Failure to adhere to the terms of the reverse loan can lead to foreclosure, just like any traditional conventional, FHA, VA or USDA mortgage.
When the homeowner (applicant), is unable to pay his or her mortgage, foreclosures may occur in traditional mortgages but not in reverse mortgages. However, in all cases, the following items must be paid to prevent foreclosure.
- Not paying property taxes.
- Failure to keep insurance.
- If the homeowner is not able to live in the house for the required time which is 181 days of the year.
- If the borrower(s) passes away. The heirs have up to 12 months to refinance or sell the home so that they can keep the remaining equity.
Are there other kinds of loans I should look at?
There are many alternatives to a reverse mortgage, such as second mortgage loans, home equity loans, or just a plain conventional mortgage. The main difference is that you will have to qualify with more stringent standards for income and credit, and you will have to start paying these loans back right away.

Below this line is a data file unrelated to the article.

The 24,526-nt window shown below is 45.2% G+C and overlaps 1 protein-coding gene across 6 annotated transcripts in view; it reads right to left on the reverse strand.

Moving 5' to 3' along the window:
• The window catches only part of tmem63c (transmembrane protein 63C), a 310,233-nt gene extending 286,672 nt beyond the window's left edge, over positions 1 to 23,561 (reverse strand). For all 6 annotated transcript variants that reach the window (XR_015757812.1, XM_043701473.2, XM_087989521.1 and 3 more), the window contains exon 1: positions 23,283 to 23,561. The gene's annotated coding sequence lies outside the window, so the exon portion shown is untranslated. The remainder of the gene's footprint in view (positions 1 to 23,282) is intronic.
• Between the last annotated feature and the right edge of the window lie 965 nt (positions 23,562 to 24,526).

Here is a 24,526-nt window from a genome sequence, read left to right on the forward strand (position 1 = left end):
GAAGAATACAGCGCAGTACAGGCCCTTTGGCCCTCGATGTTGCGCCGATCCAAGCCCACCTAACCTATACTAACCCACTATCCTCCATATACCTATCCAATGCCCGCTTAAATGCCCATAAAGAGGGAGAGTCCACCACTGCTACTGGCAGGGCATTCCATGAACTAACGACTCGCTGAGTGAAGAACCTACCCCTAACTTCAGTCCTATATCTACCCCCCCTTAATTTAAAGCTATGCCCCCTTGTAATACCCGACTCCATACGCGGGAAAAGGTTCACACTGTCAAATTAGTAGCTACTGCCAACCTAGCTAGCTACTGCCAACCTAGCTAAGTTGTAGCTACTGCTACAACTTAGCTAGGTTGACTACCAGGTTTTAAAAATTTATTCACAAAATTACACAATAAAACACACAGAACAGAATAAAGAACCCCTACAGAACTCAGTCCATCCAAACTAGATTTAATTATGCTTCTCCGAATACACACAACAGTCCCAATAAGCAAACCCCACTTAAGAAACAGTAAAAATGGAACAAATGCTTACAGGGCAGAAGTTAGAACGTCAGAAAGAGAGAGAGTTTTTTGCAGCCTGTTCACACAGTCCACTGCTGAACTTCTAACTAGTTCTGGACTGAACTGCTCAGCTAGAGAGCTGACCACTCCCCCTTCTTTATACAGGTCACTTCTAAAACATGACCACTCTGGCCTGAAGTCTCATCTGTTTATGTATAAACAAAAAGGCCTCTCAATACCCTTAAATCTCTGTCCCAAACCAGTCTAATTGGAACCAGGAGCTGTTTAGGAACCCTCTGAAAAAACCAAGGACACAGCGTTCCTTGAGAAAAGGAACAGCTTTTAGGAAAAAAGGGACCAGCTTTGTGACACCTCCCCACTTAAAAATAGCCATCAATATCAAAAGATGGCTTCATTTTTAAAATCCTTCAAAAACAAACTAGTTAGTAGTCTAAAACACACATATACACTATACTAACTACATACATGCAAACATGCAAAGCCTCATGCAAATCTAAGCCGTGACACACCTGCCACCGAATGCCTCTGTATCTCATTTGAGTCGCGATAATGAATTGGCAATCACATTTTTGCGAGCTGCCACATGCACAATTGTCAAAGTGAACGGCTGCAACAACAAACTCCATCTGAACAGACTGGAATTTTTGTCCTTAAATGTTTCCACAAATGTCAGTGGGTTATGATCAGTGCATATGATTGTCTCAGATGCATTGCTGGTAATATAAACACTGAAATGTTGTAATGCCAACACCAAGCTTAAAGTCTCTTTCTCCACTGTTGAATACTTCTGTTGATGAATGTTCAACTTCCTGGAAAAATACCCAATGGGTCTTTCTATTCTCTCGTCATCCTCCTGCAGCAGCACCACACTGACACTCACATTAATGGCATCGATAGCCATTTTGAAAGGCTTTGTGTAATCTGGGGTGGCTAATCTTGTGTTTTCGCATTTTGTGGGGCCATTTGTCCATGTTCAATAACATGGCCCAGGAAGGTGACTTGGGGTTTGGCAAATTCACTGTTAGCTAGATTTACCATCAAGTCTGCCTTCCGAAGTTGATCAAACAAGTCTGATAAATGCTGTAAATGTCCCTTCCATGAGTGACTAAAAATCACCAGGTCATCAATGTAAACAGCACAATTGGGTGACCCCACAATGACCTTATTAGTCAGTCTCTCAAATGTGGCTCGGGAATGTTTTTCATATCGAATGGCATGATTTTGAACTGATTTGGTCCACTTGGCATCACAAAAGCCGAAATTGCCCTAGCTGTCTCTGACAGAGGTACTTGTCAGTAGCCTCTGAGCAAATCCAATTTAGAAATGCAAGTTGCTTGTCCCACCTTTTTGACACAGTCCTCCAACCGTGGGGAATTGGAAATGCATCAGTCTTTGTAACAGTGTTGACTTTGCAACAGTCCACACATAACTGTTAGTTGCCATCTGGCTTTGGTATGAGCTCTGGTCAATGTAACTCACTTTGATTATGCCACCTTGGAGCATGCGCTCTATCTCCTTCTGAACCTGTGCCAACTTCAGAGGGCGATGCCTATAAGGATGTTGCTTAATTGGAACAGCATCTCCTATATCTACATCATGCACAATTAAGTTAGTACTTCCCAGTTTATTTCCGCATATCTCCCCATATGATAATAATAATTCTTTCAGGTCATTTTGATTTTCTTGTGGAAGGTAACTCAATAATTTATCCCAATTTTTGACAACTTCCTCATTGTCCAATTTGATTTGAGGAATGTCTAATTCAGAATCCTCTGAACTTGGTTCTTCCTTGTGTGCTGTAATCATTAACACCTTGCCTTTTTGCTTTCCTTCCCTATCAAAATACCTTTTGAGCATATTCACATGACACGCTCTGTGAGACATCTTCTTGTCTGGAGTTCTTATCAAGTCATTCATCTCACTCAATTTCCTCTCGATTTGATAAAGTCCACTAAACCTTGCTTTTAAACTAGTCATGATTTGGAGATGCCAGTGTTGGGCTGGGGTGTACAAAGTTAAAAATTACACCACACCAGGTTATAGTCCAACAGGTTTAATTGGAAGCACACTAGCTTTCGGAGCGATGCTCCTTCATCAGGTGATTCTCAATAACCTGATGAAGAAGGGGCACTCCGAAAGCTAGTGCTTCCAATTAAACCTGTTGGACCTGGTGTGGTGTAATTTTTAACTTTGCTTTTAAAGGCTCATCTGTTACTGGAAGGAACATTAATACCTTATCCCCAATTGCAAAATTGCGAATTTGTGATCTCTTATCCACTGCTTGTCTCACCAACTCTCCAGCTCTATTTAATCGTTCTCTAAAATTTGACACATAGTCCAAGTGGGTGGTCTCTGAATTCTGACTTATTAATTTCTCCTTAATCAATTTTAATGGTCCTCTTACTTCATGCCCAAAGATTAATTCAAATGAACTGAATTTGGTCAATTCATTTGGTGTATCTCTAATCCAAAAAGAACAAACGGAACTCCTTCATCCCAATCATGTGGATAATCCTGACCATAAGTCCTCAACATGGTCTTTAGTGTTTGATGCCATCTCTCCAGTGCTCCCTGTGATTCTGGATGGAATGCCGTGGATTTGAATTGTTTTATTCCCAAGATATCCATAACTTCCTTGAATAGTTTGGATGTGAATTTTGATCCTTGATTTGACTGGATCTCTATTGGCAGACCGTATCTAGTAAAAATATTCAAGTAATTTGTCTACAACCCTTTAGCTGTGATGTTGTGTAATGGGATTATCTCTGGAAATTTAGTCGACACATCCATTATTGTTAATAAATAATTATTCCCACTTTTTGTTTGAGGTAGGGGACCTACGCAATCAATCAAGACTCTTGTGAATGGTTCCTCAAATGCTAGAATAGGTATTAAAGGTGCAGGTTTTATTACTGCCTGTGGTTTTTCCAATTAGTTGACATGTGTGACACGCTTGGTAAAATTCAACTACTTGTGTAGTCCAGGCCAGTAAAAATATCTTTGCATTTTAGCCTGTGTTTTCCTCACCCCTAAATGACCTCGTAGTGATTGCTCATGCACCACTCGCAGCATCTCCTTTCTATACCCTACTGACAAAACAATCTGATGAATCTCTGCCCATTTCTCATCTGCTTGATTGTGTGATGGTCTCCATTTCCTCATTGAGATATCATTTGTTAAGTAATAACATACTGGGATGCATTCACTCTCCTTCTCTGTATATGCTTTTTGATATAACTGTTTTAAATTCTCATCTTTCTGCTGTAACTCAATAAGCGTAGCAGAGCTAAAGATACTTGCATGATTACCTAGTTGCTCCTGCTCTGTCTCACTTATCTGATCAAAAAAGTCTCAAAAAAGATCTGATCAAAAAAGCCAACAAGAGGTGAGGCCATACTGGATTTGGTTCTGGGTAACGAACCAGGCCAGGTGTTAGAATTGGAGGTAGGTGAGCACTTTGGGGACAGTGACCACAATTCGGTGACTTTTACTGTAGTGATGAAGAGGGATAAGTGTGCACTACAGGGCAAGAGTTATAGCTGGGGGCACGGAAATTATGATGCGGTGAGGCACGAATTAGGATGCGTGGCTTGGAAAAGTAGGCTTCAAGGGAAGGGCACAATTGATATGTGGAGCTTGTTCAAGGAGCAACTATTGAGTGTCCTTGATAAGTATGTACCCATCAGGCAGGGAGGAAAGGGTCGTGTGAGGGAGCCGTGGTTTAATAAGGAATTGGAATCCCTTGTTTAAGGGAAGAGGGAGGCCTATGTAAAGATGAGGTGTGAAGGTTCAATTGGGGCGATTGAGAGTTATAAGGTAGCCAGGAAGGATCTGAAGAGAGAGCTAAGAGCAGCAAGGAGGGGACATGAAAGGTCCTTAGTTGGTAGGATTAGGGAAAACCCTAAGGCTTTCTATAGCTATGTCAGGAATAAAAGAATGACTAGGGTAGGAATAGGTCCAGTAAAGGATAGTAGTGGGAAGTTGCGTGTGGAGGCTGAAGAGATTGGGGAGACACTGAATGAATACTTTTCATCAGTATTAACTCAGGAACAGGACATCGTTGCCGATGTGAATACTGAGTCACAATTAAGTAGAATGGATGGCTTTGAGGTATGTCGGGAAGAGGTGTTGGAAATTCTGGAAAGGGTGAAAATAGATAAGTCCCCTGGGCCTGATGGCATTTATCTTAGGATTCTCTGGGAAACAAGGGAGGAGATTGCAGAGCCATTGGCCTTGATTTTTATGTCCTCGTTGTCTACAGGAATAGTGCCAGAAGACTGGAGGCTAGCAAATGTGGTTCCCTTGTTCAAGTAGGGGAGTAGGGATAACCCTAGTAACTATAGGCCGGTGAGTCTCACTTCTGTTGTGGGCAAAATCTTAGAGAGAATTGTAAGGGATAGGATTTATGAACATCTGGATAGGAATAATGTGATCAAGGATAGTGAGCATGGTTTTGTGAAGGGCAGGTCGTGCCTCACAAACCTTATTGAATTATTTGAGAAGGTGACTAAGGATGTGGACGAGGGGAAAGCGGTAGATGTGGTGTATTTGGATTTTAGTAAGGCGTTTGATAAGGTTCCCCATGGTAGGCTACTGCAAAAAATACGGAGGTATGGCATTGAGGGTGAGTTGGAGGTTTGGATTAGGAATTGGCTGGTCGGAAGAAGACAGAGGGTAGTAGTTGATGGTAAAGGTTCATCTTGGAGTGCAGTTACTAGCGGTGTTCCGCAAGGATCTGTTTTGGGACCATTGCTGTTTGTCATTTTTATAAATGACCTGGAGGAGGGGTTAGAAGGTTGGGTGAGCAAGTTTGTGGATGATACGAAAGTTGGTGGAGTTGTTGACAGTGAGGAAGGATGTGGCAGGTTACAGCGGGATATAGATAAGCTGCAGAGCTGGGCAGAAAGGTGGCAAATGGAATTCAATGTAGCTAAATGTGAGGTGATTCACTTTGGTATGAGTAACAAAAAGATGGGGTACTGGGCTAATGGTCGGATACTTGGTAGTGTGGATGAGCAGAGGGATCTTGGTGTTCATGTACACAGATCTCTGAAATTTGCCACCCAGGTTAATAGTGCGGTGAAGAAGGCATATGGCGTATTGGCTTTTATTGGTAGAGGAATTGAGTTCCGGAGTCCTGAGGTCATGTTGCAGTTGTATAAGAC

If you would like a free consultation about your reverse mortgage options, you are welcome to call The Richard Woodward Mortgage Team at (214) 945-1066 or complete an online secure application now.
The Reverse Mortgage program has changed dramatically in the last couple of years. The NEW Reverse Mortgage is now recommended by many financial planners and licensed professionals due to the recent improvements and protections put in place.
Richard Woodward is a Dallas Texas based licensed reverse mortgage expert with many happy past clients. Let’s talk either face to face or over the phone. Richard will analyze your situation and provide you either a reverse mortgage option or a traditional mortgage option, whichever works best for you.